Here's what I've learned about print size and resolution

Started Sep 18, 2017 | Discussions thread
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Charley123 Contributing Member • Posts: 765
Here's what I've learned about print size and resolution

I obtained this information recently from a few sources on the Internet, including one of my other threads at Dpreview.

Take the diagonal length of the print and multiply that by 1.5. This tells the closest likely viewing distance based on the rather narrow FOV that the human eye has. If a person were to stand any closer they would not be able to see the entire photo at one time.

Divide 6870 by that number from above. 6870 describes the common resolution of the human eye, or some mumbo-jumbo I can't remember about resolution of the human eye. The important Point used to use 6870 / the number from above.

This tells you the resolution needed for a quality photo at the given size for likely viewing distance. This information is partly based on the FOV and resolution of the human eye, which dictates how close someone is going to want to stand, and the amount of printed resolution that they can appreciate.

For example, here are the calculations for a 20 X 30 print.

First we use the Pythagorean theorem to find the length of the diagonal.

Pythag Theorum

A^2 + B^2 = C^2

20"^2 * 30"^2 = 1300"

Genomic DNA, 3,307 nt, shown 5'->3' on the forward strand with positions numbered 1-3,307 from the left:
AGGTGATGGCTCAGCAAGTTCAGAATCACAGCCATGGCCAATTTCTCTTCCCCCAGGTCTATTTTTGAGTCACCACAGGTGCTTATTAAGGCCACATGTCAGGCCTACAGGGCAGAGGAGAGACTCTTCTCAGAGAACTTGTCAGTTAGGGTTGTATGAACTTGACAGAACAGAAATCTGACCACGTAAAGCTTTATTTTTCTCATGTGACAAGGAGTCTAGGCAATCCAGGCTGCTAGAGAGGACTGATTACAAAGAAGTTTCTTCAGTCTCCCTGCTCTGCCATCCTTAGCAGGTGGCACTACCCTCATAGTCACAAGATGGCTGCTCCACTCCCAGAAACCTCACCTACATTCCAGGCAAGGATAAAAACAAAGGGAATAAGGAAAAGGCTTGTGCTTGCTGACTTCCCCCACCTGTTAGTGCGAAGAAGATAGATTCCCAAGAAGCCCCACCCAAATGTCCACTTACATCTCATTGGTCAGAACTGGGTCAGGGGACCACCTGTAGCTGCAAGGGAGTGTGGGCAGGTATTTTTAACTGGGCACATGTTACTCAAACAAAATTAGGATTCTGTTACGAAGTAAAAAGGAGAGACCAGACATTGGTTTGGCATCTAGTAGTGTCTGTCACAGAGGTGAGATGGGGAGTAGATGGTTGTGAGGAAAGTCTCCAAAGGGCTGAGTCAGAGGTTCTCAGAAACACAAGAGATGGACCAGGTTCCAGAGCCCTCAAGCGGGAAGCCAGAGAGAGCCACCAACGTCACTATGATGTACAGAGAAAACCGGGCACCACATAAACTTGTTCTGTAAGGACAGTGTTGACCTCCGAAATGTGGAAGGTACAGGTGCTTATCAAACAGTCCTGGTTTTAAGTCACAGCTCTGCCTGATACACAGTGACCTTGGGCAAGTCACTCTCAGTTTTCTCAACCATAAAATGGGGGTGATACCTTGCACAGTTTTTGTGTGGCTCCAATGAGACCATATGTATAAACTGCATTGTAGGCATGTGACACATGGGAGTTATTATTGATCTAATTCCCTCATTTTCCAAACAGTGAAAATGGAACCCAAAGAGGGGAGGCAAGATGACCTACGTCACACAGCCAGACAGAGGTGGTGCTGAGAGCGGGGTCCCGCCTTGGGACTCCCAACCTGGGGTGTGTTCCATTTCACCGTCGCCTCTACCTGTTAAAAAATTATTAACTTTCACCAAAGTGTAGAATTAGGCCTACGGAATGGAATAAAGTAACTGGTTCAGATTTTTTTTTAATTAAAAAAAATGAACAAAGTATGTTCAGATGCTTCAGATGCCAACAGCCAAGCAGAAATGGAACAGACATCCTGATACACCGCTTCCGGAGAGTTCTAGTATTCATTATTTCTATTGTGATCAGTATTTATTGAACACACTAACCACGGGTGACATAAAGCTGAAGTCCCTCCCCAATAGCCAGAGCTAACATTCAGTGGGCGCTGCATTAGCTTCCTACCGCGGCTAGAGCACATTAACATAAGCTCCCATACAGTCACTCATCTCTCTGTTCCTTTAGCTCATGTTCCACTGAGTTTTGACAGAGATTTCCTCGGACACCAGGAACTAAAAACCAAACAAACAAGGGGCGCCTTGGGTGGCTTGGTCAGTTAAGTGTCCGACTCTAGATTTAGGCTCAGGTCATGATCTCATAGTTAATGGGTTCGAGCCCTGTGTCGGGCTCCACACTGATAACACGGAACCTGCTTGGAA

Sq Rt of 1300 is 36

36" * 1.5 = 54" Viewing Distance

6870 / 54" = 127 pixels per inch needed for a quality 20 x 30 print. That really means 127^2 per inch of course, though for short we just say 127 resolution.

That's why I got excellent results printing 20 x 30 at 150 PPI on an inkjet plotter with 300 DPI back in the day. I was actually well above the 127 PPI requirement. And I also had the advantage that some of pointed out or it takes several droplets of ink to make one pixel on an inkjet printer. So it's easy to see why it worked out well for me back in the day, even though I did not understand all these issues back then.

The only thing I knew back then was that my Photoshop book told me to print using resolution at half the printer DPI. Which was simple and was great advice in the inkjet printer days. I still try to follow that advice with laser printers, but now that means I have to print at 300 res on my 600 DPI laser printer, which is possible for small prints, but for large prints some additional knowledge is required (that I did not have until recently). That new knowledge is what I typed up earlier in this post.

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